Typical of IR, but doesn't tell you anything about HOW IR he is. Any chance the owner and vet will run the Intravenous Glucose Tolerance Test? That would give them a good idea how bad the IR is, as it looks at how long it takes to return to the baseline glucose reading after administering IV dextrose

        His ACTH was only mildly elevated. I have not seen the actual results yet, but have asked the vet to email them to me. The vet feels that we could wait to treat for Cushings, and retest in 6 months due to both his age, and the time of year. I am thinking this is what we will do.
        That doesn't sound like Cushing's to me. Mildly elevated compared to the higher end of the seasonal rise elevation? Or mildly elevated compared to normal, as in, it's a mild seasonal rise? The difference is critical.

        As far as the I/R, we are working on a plan to try to get that under control. Will also retest on that in 6 months.
        Any suggestions on diet, supplements? Bean currently gets primarily Bermuda grass with some alfalfa. I am going to get the hay tested to see where the levels are, but it won't be ideal, as my one and only supplier gets hay from two different places. But I think it will be a good place to start. I am okay with soaking the hay if need be.
        In our area, anything other than Bermuda or alfalfa is difficult to get on a regular basis. I'm also wondering about insulin spikes, he gets fed 4 times a day, but does go for longer periods at night without feed. How to do you feed a horse that is I/R, tends towards being heavy, and avoid long periods without food? Bean will tend to ration himself if you give him enough hay, but I think it could cause him to get fat pretty quickly.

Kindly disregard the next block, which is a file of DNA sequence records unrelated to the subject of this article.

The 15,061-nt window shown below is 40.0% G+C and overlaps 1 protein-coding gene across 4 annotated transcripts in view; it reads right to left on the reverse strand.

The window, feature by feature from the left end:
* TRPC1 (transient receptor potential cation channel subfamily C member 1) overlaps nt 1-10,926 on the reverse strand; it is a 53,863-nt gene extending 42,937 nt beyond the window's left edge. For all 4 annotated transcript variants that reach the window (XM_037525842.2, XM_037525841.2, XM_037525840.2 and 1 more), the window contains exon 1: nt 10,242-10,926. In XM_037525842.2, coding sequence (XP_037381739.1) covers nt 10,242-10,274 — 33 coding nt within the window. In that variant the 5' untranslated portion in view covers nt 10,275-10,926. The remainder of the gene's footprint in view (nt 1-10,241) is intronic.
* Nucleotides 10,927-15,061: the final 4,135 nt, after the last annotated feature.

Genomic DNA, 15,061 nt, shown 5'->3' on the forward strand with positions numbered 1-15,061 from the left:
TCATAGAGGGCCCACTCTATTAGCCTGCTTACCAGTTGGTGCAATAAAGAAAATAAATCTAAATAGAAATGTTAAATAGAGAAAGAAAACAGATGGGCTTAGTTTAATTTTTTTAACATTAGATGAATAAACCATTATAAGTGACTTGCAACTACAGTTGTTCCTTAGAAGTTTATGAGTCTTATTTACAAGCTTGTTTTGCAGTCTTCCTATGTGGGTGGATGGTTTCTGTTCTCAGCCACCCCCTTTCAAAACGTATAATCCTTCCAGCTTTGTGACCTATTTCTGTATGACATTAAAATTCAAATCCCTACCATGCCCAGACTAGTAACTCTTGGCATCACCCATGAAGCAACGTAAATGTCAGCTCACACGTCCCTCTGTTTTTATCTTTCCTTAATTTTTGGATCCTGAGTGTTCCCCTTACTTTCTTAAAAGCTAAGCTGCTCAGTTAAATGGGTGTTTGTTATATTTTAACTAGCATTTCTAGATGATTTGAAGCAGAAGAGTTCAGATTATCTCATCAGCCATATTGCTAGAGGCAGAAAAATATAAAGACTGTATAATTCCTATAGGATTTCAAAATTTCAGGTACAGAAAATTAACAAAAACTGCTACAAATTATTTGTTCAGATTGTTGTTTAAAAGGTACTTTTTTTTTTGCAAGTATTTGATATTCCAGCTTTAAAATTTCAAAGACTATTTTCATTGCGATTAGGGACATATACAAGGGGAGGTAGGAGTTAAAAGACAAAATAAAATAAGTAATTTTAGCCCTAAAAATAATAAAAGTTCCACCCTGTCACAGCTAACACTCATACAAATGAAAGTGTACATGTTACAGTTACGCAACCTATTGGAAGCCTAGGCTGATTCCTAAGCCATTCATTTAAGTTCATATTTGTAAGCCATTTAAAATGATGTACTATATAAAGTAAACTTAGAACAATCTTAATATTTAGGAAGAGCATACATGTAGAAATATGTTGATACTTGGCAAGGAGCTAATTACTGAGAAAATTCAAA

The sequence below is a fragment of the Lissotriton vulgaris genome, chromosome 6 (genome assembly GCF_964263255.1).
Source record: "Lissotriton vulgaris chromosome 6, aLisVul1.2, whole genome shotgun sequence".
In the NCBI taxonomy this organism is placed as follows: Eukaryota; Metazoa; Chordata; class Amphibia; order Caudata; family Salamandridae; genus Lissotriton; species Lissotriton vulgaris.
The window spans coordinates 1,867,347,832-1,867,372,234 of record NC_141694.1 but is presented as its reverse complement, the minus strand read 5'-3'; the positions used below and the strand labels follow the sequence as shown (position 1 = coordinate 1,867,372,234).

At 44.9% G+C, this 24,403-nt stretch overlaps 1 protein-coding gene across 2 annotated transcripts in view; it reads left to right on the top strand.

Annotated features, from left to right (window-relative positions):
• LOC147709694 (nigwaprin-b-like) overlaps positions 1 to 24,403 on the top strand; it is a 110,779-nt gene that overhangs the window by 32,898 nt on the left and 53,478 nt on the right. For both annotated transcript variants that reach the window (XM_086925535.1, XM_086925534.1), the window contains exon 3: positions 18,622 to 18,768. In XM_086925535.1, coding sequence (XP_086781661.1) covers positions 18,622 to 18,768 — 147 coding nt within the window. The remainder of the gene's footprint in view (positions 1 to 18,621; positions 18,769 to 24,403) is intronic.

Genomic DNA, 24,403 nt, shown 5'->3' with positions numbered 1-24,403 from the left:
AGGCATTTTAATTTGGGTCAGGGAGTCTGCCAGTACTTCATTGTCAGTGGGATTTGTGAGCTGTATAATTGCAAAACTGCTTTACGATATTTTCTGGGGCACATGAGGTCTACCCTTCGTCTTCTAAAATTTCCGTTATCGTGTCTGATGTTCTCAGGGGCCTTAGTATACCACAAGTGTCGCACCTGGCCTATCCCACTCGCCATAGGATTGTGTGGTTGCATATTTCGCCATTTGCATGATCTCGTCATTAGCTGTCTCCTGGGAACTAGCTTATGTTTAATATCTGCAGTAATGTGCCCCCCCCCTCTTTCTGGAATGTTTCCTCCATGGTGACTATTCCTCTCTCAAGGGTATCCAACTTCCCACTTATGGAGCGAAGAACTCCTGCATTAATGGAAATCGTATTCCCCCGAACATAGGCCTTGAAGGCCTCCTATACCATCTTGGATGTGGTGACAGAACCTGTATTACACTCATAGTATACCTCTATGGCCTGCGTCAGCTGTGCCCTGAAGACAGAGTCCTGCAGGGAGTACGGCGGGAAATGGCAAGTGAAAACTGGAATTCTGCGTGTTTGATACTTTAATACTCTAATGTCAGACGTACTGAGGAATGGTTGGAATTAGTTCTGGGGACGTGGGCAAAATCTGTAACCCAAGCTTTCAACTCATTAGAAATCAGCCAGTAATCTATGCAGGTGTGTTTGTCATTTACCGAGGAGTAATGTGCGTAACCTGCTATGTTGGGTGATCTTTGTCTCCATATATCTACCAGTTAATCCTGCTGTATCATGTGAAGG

Hay nets. You'll just have to play around and see which one works for him but there are tons out there. That's great that you can test the hay and soak if needed. Some IR horses do fine on alfalfa, some don't, so make sure part of his regular handling is checking for heat in his feet, preferably at the same time of day each time, just to keep tabs on things. Check digital pulse regularly too - finding a small one will help manage and hopefully prevent something bigger.

        I've looked at some potential supplements, Heiro, Remission, Quiessence, etc. Am considering adding some type of supplement besides the High Point Grass I have him on now. I would appreciate input on this as well.
        I wouldn't waste money on Heiro as a starting point. Remission and Quiessence are better places to start. I also like Uckele's U-Balance Thyroid.

        Bean has been out of work for the last month or so, we've been moving and I haven't had the time to spend with him. He will be going back to work in the next week or so, as I know that exercise is important for these horses as well.
        That will help a lot

        ______________________________
        The CoTH CYA - please consult w/your veterinarian under any and all circumstances. - ET

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          #24
          Get slow feed nets and attach them between 2 planks in the paddock fence. Then you can just toss hay in the nets through the slats in the fence. You will need to cut some wood pieces to hold the nets in place. I typically use 2" by 2" by 8ft boards- cut those to size and run screws in them to hold the nets in place.